19. 19. Page 17<br />Welcoming the candidate<br />Ask them if they would like a drink<br />Check if they are comfortable with the heating/air conditioning and whether they would like the window open<br />Let them talk about their journey and parking<br />Engage in small talk to calm their nerves <br />
  20. 20. Page 18<br />The interview<br />
  21. 21. Page 19<br />The interview<br />Verify information<br />Explore the candidate’s potential<br />Provide information to the candidate<br />Conduct of the interview<br />Control the flow<br />Bring the interview to an end<br />What happens next and when<br />
  22. 22. Page 20<br />Timing and logistics <br />
  23. 23. Page 21<br />Timing and logistics<br />Do not make the interview too long or too short<br />Divide the interview into discrete stages<br />Interview in a quiet location free from distraction and interruptions<br />Use more than one interviewer to enhance objectivity<br />Discourage interviewers from discussing the candidate with one another before they have all met with the candidate<br />
  24. 24. Page 22<br />Questioning<br />
  25. 25. Page 23<br />Questioning 1 of 6<br />TYPES OF QUESTION<br />Situational<br />Behavioural<br />Relevance to audience<br />Job complexity<br />Typical or best performance<br />Figuring out the answer<br />
  26. 26. Page 24<br />Questioning 2 of 6<br />QUESTIONS TO AVOID<br />Are you single? Why (or why not)?<br />Do you intend to have children?<br />Is that your natural hair colour?<br />Would you join a church to get a job?<br />Do you belong to a religious organization? <br />How old are you? <br />How would you describe your ethnicity? <br />What is your sexual orientation? <br />How did you hurt your leg?<br />
  27. 27. Page 25<br />Questioning 3 of 6<br />QUESTIONS TO ASK<br />In what ways will this role help you stretch your professional capabilities? <br />What have been your greatest areas of improvement in your career? <br />What's the toughest feedback you've ever received and how did you learn from it? <br />What are people likely to misunderstand about you? <br />If you were giving your new staff a "user's manual" to you, to accelerate their "getting to know you" process, what would you include in it? <br />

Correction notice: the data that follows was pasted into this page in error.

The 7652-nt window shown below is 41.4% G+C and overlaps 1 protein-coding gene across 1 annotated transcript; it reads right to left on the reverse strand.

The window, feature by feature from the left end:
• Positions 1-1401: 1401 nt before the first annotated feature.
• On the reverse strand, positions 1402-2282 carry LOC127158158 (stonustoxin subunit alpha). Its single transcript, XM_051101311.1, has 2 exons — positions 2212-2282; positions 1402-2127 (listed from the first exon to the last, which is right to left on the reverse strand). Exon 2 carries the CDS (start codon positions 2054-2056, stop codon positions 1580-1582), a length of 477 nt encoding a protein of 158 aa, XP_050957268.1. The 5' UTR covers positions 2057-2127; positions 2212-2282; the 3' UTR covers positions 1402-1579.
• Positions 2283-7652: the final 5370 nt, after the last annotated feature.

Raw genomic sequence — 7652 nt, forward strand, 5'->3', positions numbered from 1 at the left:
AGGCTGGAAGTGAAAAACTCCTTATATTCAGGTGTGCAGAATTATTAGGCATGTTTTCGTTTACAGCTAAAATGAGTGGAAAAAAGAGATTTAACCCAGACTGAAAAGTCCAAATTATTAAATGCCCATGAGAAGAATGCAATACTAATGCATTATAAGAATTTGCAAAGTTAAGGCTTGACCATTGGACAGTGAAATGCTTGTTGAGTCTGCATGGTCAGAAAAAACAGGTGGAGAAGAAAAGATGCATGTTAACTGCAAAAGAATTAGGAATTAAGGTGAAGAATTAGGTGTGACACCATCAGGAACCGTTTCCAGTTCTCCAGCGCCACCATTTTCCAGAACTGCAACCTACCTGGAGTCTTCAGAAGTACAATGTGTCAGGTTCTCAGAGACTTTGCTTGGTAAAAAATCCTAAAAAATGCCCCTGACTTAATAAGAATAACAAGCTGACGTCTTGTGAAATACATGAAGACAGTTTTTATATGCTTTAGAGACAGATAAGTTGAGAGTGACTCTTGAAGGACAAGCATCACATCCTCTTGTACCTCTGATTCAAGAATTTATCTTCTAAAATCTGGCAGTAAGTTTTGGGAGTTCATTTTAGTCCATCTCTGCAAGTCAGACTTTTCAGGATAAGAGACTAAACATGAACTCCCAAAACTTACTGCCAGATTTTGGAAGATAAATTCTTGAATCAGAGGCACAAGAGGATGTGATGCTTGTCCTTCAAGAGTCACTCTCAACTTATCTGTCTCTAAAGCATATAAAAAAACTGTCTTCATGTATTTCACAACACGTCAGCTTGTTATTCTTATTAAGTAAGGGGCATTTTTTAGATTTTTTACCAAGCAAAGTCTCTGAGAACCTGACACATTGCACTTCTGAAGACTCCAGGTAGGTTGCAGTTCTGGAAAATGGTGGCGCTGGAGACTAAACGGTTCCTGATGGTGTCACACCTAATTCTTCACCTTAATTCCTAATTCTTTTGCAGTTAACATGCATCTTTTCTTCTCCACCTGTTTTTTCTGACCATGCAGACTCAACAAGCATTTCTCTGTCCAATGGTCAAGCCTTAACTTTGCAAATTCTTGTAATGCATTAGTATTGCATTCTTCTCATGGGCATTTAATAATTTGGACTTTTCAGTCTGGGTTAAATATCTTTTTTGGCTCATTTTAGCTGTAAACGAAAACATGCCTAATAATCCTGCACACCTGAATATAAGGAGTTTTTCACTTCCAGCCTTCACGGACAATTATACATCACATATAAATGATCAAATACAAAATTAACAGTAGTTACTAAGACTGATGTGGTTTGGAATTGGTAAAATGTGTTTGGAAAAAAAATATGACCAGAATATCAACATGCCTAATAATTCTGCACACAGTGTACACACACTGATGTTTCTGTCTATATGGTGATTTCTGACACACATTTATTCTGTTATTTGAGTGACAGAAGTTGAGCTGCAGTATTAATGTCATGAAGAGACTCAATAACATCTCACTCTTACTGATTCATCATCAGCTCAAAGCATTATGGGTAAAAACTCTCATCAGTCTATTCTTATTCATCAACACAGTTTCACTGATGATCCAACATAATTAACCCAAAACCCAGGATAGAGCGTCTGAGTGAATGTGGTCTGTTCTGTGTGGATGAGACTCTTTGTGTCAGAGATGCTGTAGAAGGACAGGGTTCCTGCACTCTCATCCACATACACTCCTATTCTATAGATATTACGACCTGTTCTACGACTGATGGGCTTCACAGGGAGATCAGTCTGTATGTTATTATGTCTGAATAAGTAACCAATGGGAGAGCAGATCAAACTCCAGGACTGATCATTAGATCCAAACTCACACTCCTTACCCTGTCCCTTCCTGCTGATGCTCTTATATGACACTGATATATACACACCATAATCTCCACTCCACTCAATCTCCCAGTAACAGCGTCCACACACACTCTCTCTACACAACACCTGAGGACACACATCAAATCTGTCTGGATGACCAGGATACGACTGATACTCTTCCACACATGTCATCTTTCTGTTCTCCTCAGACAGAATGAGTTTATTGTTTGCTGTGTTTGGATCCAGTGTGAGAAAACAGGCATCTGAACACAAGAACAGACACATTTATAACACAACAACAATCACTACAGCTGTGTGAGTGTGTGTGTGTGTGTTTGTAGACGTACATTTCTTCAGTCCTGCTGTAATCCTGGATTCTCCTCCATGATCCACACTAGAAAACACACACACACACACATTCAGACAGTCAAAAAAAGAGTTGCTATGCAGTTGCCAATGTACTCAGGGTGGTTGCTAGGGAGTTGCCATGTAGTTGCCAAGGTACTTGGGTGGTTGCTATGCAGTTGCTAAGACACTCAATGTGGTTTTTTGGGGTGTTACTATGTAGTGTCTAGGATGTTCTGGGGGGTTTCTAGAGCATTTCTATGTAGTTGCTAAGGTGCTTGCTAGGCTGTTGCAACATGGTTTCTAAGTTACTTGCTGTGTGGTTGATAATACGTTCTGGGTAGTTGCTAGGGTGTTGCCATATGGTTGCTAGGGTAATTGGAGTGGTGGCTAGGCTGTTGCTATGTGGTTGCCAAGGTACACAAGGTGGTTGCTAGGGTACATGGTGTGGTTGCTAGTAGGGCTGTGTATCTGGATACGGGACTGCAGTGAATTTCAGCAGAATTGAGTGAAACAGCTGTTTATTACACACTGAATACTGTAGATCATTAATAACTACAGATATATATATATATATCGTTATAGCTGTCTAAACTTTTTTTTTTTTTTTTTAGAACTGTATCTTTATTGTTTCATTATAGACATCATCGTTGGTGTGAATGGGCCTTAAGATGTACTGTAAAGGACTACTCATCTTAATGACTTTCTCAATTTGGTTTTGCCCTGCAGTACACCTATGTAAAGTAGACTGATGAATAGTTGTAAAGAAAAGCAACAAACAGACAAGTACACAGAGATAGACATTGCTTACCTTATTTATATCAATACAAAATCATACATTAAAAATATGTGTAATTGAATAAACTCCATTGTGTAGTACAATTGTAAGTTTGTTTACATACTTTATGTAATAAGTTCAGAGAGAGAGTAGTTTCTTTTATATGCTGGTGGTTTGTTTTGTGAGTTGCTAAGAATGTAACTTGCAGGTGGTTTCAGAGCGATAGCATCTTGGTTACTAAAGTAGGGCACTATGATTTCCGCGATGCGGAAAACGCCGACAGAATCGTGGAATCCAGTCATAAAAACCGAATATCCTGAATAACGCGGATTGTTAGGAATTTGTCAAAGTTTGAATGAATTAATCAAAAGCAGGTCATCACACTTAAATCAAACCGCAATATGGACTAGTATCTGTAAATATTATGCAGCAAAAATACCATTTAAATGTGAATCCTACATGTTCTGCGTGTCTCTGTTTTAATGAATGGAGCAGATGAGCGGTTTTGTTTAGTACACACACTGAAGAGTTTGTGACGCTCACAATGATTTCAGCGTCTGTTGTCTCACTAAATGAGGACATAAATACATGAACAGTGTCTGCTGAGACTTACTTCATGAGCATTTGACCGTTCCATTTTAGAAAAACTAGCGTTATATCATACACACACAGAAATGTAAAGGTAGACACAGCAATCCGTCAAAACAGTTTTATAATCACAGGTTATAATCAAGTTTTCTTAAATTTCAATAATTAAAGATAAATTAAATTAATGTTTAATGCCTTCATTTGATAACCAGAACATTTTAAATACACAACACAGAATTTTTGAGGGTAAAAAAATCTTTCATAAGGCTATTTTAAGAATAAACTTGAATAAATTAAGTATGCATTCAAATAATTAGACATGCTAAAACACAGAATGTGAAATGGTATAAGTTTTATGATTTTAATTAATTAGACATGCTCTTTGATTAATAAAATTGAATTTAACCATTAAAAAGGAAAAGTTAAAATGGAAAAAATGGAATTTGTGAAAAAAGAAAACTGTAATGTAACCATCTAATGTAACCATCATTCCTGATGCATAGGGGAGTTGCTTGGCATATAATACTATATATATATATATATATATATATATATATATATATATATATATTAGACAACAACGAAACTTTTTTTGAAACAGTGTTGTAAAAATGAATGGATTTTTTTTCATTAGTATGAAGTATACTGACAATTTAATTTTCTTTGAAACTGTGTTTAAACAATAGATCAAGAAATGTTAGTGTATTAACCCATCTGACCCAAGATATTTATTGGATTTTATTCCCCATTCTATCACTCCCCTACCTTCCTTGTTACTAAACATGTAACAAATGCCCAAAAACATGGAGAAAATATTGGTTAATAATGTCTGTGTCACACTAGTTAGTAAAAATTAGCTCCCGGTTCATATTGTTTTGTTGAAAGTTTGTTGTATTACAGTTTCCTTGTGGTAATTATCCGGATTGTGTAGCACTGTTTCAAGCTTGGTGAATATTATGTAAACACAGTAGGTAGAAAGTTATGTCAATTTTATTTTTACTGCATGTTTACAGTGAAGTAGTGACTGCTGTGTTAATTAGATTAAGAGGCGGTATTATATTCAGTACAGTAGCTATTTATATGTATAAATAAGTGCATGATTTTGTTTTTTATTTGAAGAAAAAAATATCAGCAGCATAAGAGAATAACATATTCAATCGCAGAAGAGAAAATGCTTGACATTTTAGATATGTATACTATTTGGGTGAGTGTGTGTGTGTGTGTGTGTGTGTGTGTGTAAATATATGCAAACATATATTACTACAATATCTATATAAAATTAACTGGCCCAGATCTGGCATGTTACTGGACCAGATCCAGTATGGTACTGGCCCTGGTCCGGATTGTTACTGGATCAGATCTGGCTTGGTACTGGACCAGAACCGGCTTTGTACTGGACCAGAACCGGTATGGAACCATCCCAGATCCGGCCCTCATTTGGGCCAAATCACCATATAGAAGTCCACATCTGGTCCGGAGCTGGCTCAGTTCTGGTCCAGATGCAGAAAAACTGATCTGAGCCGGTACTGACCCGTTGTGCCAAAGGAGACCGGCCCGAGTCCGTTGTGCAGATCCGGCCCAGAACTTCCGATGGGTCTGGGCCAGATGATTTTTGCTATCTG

28. 28. Page 26<br />Questioning 4 of 6<br />QUESTIONS TO ASK<br />Describe an ideal day at work.<br />If hired, how would you prepare to succeed at this job?<br />What is the most important thing you’ve ever done in your life (on or off the job)?<br />Describe how you have developed leadership in another person.<br />What would you do during your first 100 days on this job?<br />Describe a problem or conflict situation at work that you helped resolve. What did you do? Why did it work? What were the results?<br />
  29. 29. Page 27<br />Questioning 5 of 6<br />QUESTIONS TO ASK<br />What was one of your biggest mistakes or failures at work? What went wrong? What did you learn? What would you do differently?<br />What would your worst critics say about you? Are they right? Why or why not?<br />What is something we don’t know about you that would surprise and delight us?<br />If we hire you, how will the organization be better off one year from now?<br />
  30. 30. Page 28<br />Questioning 6 of 6<br />QUESTIONS FROM THE CANDIDATE<br />What’s a day like?<br />What sort of projects will I be working on?<br />What will the first day be like?<br />What will the first month be like?<br />Is this a new position or are you replacing someone? What happened?<br />Tell me about the team I will be joining.<br />Can I meet the team I will be joining?<br />
  31. 31. Page 29<br />Listening<br />
  32. 32. Page 30<br />Listening<br />Listen actively and concentrate on what is being said<br />Observe behaviour<br />Keep notes to remember the individual candidates<br />
  33. 33. Page 31<br />Decision time<br />
  34. 34. Page 32<br />Decision time 1 of 3 <br />Assess the evidence for each candidate against the selection criteria<br />Calculate a weighted score<br />Make your decision<br />Inform both successful and unsuccessful candidates of the outcome<br />Evaluation form<br />